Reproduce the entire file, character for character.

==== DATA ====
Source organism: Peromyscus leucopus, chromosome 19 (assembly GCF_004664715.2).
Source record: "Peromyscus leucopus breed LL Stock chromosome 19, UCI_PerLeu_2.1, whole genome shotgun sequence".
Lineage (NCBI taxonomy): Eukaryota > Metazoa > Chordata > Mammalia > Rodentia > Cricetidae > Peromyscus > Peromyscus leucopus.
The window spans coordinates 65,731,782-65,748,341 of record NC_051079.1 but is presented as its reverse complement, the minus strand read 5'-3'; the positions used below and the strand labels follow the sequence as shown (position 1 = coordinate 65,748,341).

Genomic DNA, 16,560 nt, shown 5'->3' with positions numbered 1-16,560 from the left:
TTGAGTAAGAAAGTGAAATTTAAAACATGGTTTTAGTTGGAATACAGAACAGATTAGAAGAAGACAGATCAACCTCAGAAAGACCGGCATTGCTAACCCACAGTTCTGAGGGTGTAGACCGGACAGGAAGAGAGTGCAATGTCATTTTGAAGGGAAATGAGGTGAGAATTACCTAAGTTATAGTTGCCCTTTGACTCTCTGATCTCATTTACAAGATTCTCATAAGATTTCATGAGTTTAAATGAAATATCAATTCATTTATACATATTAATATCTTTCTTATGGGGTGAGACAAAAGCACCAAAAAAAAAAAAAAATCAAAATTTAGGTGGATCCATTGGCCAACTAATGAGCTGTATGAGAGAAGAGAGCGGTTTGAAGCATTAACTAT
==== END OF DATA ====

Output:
Source organism: Peromyscus leucopus, chromosome 19 (assembly GCF_004664715.2).
Source record: "Peromyscus leucopus breed LL Stock chromosome 19, UCI_PerLeu_2.1, whole genome shotgun sequence".
Lineage (NCBI taxonomy): Eukaryota > Metazoa > Chordata > Mammalia > Rodentia > Cricetidae > Peromyscus > Peromyscus leucopus.
The window spans coordinates 65,731,782-65,748,341 of record NC_051079.1 but is presented as its reverse complement, the minus strand read 5'-3'; the positions used below and the strand labels follow the sequence as shown (position 1 = coordinate 65,748,341).

Genomic DNA, 16,560 nt, shown 5'->3' with positions numbered 1-16,560 from the left:
TTGAGTAAGAAAGTGAAATTTAAAACATGGTTTTAGTTGGAATACAGAACAGATTAGAAGAAGACAGATCAACCTCAGAAAGACCGGCATTGCTAACCCACAGTTCTGAGGGTGTAGACCGGACAGGAAGAGAGTGCAATGTCATTTTGAAGGGAAATGAGGTGAGAATTACCTAAGTTATAGTTGCCCTTTGACTCTCTGATCTCATTTACAAGATTCTCATAAGATTTCATGAGTTTAAATGAAATATCAATTCATTTATACATATTAATATCTTTCTTATGGGGTGAGACAAAAGCACCAAAAAAAAAAAAAAATCAAAATTTAGGTGGATCCATTGGCCAACTAATGAGCTGTATGAGAGAAGAGAGCGGTTTGAAGCATTAACTAT